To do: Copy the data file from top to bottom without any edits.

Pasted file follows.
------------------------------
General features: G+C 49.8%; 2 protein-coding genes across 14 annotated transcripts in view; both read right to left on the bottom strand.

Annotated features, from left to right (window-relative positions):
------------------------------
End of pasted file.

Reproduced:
General features: G+C 49.8%; 2 protein-coding genes across 14 annotated transcripts in view; both read right to left on the bottom strand.

Annotated features, from left to right (window-relative positions):